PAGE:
By Patty Huston-Holm
Ocracoke Island’s best history might be just steps from the school.
On Back Road, past the buildings where students learn and past the Masonic Temple is the family home of 10th-generation islander Chester Lynn.
Inside the red house where he was born and raised, he sits surrounded by pieces of his life and of others both living and gone.
Lynn, 66, is eager to share what he knows. And he knows a lot.
His vast knowledge of the fig trees on Ocracoke is within his 40-page book, “Figments of Ocracoke.”
Almost hidden in his combination living quarters and antiques shop is this thin paperback mostly about Ocracoke’s fig history but verifying Lynn as “an O’cocker through and through.” (O’cocker is the moniker for those of the original Ocracoke families.)
Lynn is quick to relate that an Ocracoke fig tree is housed in the White House greenhouse in Washington, D.C., something that he made happen.
Along with antiques, he is the main island purveyor of fig saplings that he propagates from various local trees.
Immediately apparent inside his shop called Annabelle’s, after his grandmother, are the artifacts. Some are for sale. Some aren’t. All have a story.
Lynn admits he struggled in school, graduating in a class of six.
But his eidetic memory, sometimes called photographic, serves him well.
He credits the Masons at the nearby Temple for his literacy.
“When I had to remember and quote all the things to be a member, it just clicked,” he said of his Masonic induction decades ago. It hasn’t stopped clicking.
Visitors to his shop will hear tales in the unique Ocracoke brogue, which may soon die out completely.
Some who visit want to know “where the ocean is” or “how to find the shopping center,” Lynn shared with a grin.
Others want to “go deep.” These deep-information divers find gold as this island native shares his perspective on the Lost Colony, the wreck of the Carroll A. Deering, Blackbeard the pirate and the hundreds of items related and not related to these better-known parts of history.
“The colony was not lost,” Chester asserts about the 1500s English colonization of Roanoke Island, Dare County, a theory that others have posited. They carved where they went on a tree — Croatan, he said, which is now Hatteras Island.
“The DNA (of original inhabitants) was taken right off Back Road in Buxton,” he said. “Some of the descendants on the Outer Banks are from the Lost Colony. That’s already been proven.”
Within Lynn’s treasure chest home is a white bowl “taken right from the Deering boat,” an American five-masted commercial schooner launched in 1919, which ran aground and which her crew mysteriously abandoned off the shores here.
He also has some plates connected to Edward Teach, better known as Blackbeard, who was killed off Ocracoke in 1718.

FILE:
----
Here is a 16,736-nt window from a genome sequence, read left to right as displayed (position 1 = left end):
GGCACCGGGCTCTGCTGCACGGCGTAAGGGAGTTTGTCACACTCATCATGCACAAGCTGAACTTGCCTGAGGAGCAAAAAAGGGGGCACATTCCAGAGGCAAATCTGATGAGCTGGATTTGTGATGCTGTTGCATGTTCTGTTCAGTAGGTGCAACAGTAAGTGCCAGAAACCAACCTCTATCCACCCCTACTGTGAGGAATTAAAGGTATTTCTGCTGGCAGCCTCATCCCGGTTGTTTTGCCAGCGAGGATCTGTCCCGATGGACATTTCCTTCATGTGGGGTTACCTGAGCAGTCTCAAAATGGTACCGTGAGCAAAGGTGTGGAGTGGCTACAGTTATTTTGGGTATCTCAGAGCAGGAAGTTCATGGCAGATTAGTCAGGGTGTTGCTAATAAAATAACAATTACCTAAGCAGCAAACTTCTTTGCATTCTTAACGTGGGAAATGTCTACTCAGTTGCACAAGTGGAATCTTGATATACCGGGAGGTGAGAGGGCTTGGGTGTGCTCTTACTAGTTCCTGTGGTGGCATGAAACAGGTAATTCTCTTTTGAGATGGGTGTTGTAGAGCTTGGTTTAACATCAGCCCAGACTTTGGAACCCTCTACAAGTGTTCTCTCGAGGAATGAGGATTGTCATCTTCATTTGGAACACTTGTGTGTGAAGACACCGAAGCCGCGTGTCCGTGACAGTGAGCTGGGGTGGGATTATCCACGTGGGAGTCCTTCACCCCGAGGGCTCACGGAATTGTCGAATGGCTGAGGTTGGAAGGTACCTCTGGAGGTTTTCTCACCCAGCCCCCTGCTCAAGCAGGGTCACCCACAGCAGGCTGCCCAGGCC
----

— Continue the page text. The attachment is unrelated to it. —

“He ate right off this plate,” Lynn said, referring to a metal dish inside a glass cabinet that is off-limits to potential buyers.
Also, for viewing only are ancient artifacts from the Middle East and a kerosene lantern and an oil lamp used in the Ocracoke Lighthouse, slated to mark its 200th anniversary on May 18.
Large furniture items in the house since before Chester was born are likewise for beholding only.
“My heritage is for learning but not for sale,” he said. “I sell bottles, knives and crockery. I had a lot more before (Hurricane) Dorian (2019) that brought water up three feet.”
Lynn’s numerous photographs and lithographs, such as one of Shell Castle Island, serve as historical physical evidence.
The rendition of Shell Castle, once a trading center in Ocracoke inlet and now barely visible in Pamlico Sound, shows it had a lighthouse until lightning struck and burned it in 1818.
A charcoal drawing of Gen. George Nagel of the 1700s elicits stories of correspondence with George Washington.
Lynn, who in six decades has left the island only for brief trips to California, Europe and Israel, has stories about sections of the village that only long-timers know.
Billy Goat Hill, near Ramp 72, is one where he claims 11 World War II German soldiers washed ashore and were buried about four feet deep in the dunes.
About those 1930s sailors’ pipes, they have long stems to keep the flame from their beards. He became the owner of a 1700s cannon ball when a carpenter removed a wall from a house, and it rolled out.
Making money from buyers is less rewarding than sharing these stories, he said.
“A lot of people couldn’t care less about old things but later do and realize it’s too late,” he said.
These days, a neurological disorder called Charcot-Marie-Tooth robs Lynn of physical but not mental agility. Not as agile as when younger, Lynn admits, are his bones, namely his legs.
Once he is not around, he hopes to find someone or some place that values his historical pieces and knowledge as much as he does.
Lynn views himself as a keeper of island history, especially the lighthouse that no one can climb for safety reasons.
“For 30 years, I would go and sit on the lighthouse steps and talk to people about the history,” he reminisced. “I can’t climb it, but I sure know about it.”